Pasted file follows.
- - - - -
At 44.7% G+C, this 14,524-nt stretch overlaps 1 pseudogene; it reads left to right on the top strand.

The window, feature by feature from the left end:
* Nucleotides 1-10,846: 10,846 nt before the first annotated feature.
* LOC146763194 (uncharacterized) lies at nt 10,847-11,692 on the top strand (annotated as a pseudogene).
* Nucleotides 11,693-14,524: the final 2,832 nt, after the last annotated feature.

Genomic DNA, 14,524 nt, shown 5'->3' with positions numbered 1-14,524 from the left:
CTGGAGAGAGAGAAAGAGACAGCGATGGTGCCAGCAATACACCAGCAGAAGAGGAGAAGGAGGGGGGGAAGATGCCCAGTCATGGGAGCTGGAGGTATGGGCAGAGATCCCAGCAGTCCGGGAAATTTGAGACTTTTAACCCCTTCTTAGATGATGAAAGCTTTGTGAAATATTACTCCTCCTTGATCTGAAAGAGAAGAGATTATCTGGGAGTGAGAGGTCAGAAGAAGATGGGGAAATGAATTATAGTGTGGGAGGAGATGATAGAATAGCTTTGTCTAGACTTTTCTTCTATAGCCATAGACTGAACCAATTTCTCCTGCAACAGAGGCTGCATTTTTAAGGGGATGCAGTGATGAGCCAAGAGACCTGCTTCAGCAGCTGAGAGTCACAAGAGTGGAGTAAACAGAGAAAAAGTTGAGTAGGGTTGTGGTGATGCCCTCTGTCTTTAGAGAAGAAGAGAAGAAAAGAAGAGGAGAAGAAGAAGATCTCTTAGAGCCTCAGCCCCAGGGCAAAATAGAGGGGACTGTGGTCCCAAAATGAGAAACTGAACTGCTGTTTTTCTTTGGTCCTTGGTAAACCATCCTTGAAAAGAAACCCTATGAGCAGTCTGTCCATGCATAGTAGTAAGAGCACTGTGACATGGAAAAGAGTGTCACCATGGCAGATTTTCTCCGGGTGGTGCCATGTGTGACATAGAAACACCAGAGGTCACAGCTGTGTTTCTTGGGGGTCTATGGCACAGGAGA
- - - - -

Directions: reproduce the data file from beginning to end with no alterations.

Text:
At 44.7% G+C, this 14,524-nt stretch overlaps 1 pseudogene; it reads left to right on the top strand.

The window, feature by feature from the left end:
* Nucleotides 1-10,846: 10,846 nt before the first annotated feature.
* LOC146763194 (uncharacterized) lies at nt 10,847-11,692 on the top strand (annotated as a pseudogene).
* Nucleotides 11,693-14,524: the final 2,832 nt, after the last annotated feature.

Genomic DNA, 14,524 nt, shown 5'->3' with positions numbered 1-14,524 from the left:
CTGGAGAGAGAGAAAGAGACAGCGATGGTGCCAGCAATACACCAGCAGAAGAGGAGAAGGAGGGGGGGAAGATGCCCAGTCATGGGAGCTGGAGGTATGGGCAGAGATCCCAGCAGTCCGGGAAATTTGAGACTTTTAACCCCTTCTTAGATGATGAAAGCTTTGTGAAATATTACTCCTCCTTGATCTGAAAGAGAAGAGATTATCTGGGAGTGAGAGGTCAGAAGAAGATGGGGAAATGAATTATAGTGTGGGAGGAGATGATAGAATAGCTTTGTCTAGACTTTTCTTCTATAGCCATAGACTGAACCAATTTCTCCTGCAACAGAGGCTGCATTTTTAAGGGGATGCAGTGATGAGCCAAGAGACCTGCTTCAGCAGCTGAGAGTCACAAGAGTGGAGTAAACAGAGAAAAAGTTGAGTAGGGTTGTGGTGATGCCCTCTGTCTTTAGAGAAGAAGAGAAGAAAAGAAGAGGAGAAGAAGAAGATCTCTTAGAGCCTCAGCCCCAGGGCAAAATAGAGGGGACTGTGGTCCCAAAATGAGAAACTGAACTGCTGTTTTTCTTTGGTCCTTGGTAAACCATCCTTGAAAAGAAACCCTATGAGCAGTCTGTCCATGCATAGTAGTAAGAGCACTGTGACATGGAAAAGAGTGTCACCATGGCAGATTTTCTCCGGGTGGTGCCATGTGTGACATAGAAACACCAGAGGTCACAGCTGTGTTTCTTGGGGGTCTATGGCACAGGAGA